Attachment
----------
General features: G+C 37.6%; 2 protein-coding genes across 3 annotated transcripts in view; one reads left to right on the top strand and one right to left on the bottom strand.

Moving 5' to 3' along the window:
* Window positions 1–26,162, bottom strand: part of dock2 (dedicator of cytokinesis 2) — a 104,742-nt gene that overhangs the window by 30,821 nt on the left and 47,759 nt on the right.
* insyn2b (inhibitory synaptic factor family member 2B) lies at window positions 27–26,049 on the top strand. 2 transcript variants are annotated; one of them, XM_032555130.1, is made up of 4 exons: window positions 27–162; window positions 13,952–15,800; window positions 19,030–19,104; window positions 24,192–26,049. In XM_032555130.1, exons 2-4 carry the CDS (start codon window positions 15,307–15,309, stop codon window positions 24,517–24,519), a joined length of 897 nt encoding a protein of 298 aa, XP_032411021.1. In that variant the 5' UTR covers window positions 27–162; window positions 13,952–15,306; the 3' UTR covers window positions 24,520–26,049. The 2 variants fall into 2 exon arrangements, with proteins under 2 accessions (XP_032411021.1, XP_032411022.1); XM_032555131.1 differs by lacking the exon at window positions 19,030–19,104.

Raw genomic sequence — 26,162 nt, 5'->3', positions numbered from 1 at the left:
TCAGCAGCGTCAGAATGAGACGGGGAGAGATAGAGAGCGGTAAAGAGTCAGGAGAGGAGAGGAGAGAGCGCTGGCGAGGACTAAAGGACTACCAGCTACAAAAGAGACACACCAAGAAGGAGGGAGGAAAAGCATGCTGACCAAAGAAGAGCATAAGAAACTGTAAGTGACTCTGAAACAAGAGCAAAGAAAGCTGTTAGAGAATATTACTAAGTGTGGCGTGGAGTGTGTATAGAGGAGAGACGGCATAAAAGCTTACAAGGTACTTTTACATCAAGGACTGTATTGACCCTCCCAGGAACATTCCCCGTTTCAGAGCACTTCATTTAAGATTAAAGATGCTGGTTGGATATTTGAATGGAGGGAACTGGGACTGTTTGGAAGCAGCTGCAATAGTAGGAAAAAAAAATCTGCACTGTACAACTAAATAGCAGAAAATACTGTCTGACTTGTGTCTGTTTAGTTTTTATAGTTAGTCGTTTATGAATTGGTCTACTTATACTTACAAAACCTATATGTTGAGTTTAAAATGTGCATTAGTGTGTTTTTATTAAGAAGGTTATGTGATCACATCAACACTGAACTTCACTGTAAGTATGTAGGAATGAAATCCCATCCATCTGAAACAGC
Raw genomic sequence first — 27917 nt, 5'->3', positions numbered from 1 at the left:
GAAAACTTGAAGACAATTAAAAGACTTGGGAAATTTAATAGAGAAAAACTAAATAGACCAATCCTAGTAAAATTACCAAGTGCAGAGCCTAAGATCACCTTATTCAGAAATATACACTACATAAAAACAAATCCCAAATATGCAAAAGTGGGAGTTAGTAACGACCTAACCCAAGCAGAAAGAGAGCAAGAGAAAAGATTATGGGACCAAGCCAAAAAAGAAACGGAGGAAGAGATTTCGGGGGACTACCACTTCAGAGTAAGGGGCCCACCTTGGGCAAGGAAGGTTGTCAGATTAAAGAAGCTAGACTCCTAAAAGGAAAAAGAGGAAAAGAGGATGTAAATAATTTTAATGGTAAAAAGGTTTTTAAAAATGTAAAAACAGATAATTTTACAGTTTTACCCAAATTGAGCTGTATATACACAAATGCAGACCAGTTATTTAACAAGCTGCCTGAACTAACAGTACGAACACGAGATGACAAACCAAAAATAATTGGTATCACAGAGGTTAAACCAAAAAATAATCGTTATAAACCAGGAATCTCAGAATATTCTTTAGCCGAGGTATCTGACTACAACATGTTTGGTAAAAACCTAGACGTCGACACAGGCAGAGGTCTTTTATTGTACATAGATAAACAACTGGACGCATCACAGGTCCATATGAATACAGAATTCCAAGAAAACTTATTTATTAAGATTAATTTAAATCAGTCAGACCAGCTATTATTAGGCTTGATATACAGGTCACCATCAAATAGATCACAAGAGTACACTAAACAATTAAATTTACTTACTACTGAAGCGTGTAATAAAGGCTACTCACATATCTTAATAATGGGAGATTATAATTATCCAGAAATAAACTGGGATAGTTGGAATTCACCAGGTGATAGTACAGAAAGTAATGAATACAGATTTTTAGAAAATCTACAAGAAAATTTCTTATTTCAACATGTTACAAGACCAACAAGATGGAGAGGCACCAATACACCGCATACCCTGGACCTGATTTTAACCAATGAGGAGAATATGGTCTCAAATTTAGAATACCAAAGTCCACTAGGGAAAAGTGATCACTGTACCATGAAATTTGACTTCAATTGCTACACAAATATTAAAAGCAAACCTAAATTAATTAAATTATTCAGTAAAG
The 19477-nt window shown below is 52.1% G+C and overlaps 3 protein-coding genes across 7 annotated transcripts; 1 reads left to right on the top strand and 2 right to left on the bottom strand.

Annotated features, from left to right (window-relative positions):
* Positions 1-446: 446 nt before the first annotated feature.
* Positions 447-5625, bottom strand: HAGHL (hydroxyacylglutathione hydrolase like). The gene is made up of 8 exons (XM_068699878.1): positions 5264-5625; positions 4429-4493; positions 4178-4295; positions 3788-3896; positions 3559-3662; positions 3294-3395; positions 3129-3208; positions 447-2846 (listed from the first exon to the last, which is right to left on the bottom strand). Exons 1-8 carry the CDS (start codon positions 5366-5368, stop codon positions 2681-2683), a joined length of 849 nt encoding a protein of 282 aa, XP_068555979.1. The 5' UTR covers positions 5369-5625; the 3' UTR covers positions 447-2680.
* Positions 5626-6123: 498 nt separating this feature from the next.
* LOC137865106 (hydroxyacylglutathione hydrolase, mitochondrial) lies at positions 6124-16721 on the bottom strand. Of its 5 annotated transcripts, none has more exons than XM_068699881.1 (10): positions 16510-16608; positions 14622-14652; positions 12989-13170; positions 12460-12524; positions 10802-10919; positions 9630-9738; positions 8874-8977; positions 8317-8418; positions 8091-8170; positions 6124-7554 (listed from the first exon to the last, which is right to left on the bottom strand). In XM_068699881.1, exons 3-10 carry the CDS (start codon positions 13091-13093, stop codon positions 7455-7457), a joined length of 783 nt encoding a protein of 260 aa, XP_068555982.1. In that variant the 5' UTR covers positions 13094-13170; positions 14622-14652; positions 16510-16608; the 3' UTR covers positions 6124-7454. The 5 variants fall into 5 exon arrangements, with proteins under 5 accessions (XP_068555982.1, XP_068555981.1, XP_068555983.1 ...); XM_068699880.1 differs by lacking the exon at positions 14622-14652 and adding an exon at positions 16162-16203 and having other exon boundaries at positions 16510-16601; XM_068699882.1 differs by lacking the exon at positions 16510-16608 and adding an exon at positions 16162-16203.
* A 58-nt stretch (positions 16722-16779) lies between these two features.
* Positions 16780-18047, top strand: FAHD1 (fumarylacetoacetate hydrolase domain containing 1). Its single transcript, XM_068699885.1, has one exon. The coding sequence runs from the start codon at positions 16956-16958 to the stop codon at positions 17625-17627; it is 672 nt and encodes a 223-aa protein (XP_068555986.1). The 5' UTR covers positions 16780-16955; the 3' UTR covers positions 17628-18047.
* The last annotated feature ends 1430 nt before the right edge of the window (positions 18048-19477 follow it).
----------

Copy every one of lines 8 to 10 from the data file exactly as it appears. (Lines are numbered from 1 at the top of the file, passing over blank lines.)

GAAAACTTGAAGACAATTAAAAGACTTGGGAAATTTAATAGAGAAAAACTAAATAGACCAATCCTAGTAAAATTACCAAGTGCAGAGCCTAAGATCACCTTATTCAGAAATATACACTACATAAAAACAAATCCCAAATATGCAAAAGTGGGAGTTAGTAACGACCTAACCCAAGCAGAAAGAGAGCAAGAGAAAAGATTATGGGACCAAGCCAAAAAAGAAACGGAGGAAGAGATTTCGGGGGACTACCACTTCAGAGTAAGGGGCCCACCTTGGGCAAGGAAGGTTGTCAGATTAAAGAAGCTAGACTCCTAAAAGGAAAAAGAGGAAAAGAGGATGTAAATAATTTTAATGGTAAAAAGGTTTTTAAAAATGTAAAAACAGATAATTTTACAGTTTTACCCAAATTGAGCTGTATATACACAAATGCAGACCAGTTATTTAACAAGCTGCCTGAACTAACAGTACGAACACGAGATGACAAACCAAAAATAATTGGTATCACAGAGGTTAAACCAAAAAATAATCGTTATAAACCAGGAATCTCAGAATATTCTTTAGCCGAGGTATCTGACTACAACATGTTTGGTAAAAACCTAGACGTCGACACAGGCAGAGGTCTTTTATTGTACATAGATAAACAACTGGACGCATCACAGGTCCATATGAATACAGAATTCCAAGAAAACTTATTTATTAAGATTAATTTAAATCAGTCAGACCAGCTATTATTAGGCTTGATATACAGGTCACCATCAAATAGATCACAAGAGTACACTAAACAATTAAATTTACTTACTACTGAAGCGTGTAATAAAGGCTACTCACATATCTTAATAATGGGAGATTATAATTATCCAGAAATAAACTGGGATAGTTGGAATTCACCAGGTGATAGTACAGAAAGTAATGAATACAGATTTTTAGAAAATCTACAAGAAAATTTCTTATTTCAACATGTTACAAGACCAACAAGATGGAGAGGCACCAATACACCGCATACCCTGGACCTGATTTTAACCAATGAGGAGAATATGGTCTCAAATTTAGAATACCAAAGTCCACTAGGGAAAAGTGATCACTGTACCATGAAATTTGACTTCAATTGCTACACAAATATTAAAAGCAAACCTAAATTAATTAAATTATTCAGTAAAG
The 19477-nt window shown below is 52.1% G+C and overlaps 3 protein-coding genes across 7 annotated transcripts; 1 reads left to right on the top strand and 2 right to left on the bottom strand.

Annotated features, from left to right (window-relative positions):